<BLOCKQUOTE><font size="1" face="Verdana, Helvetica, sans-serif">quote:</font><HR> Those arguing that bullets cannot be tractable belong in the same room with the flat-earthers and those folks who say Apollo 11 landed somewhere in Nevada. <HR></BLOCKQUOTE>
I had quite an argument with one of these flat-earthers that finally got me kicked off that board. Apparently, I didn't pay proper respect to the resident guru in challenging his wisdom. (Actually, you've had a rather vicious run-in with the same correspondent.) Although he wouldn't provide any reference material to support his position, he assured me that 1) bullets remain fixed in attitude from muzzle to target; and, 2) I was out of my depth in trying to discuss the matter with him. He also said that the Ruprecht website was wrong and showed numerous errors and misunderstandings, but failed to give any specifics.
I'm glad to hear that your experience supports a result that seems to be intuitive even without the 1880 Army study or Ruprecht's math. I think that I can put this particular matter to rest.
I have Vaughn's book and have read through it but didn't find a specific reference to this issue. In his description of various trajectory topics, there is an assumption that the bullet noses over, but no specific discussion of the phenomena. In fact, one of things on my 2003 'to do' list is to track Vaughn down and engage him in conversation regarding this matter.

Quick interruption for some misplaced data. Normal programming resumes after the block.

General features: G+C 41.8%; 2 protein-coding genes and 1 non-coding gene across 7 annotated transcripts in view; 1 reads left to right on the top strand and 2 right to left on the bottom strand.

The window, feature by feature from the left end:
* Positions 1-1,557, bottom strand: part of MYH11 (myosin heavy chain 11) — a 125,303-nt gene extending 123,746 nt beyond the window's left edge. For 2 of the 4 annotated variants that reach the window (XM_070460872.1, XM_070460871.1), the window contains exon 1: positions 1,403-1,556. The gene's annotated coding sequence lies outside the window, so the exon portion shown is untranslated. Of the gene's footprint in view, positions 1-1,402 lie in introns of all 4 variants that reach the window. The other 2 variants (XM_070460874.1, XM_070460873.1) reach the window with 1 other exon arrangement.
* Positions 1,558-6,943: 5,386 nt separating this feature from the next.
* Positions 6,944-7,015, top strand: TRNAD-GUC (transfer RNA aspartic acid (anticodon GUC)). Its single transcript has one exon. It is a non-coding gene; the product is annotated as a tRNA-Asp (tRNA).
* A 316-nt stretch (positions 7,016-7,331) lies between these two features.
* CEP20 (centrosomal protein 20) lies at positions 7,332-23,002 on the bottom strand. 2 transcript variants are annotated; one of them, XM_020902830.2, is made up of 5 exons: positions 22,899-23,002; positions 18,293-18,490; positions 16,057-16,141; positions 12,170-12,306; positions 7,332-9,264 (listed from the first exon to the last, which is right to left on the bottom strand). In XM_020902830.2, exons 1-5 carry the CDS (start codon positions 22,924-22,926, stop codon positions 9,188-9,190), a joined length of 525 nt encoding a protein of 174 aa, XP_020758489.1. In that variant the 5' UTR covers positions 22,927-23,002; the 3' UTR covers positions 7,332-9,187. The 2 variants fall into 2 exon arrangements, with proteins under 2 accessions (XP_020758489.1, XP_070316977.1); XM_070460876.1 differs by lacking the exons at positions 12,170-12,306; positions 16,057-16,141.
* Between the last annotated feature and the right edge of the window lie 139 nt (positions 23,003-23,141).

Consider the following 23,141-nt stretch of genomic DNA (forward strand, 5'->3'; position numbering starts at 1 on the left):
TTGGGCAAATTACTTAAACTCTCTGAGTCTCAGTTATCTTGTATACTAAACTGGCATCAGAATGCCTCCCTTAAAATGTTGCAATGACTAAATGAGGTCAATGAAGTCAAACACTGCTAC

At any rate, thanks to all for the input. If anyone comes across any further information, either pro or con, please post it.
It is not only possible to cause instability due to overspinning it happens quite a bit. Not at the muzzle but many yards down range where the increase in SF causes a dramatic precession and yaw, which can lead to instability. At the muzzle there is insufficient different between bullet's angle of attack and flight path. Downrange, past the trajectory ordinate, there can be a significant difference.
I have radar data of bullets coming apart due to insufficient structural strength at high rotational velocities. I also have radar data of instability due to overspin down range. This is from the US Army's Yuma Proving Grounds last summer during a two day test which I ran. I spent many years working the formulas and talking theory and physics. Many of my questions were not convincingly answered. It is the test range with a good doppler radar that answered these questions. You can get meter by meter data and if set up right you can even see the spin of the bullet.
You can do it, too. A day's range time at Yuma only costs about $3500, and that includes the radar. It is the breakdown of the data that is expensive, because you have to do it yourself, and it takes time. The last shoot filled two CDs or about 1.2 gigabytes.
Simply put, your facts and theory are wrong. For one the GS, as you put it, continues to increase on the 147 gr. It is above 9.0 at 800 yds.
I have spent many years arguing the math and the theoretical with some very bright and experienced ballisticians, Bob McCoy being one. I recommend leaving the office and the computer programs and going to the range where a modern radar provides the solid answers.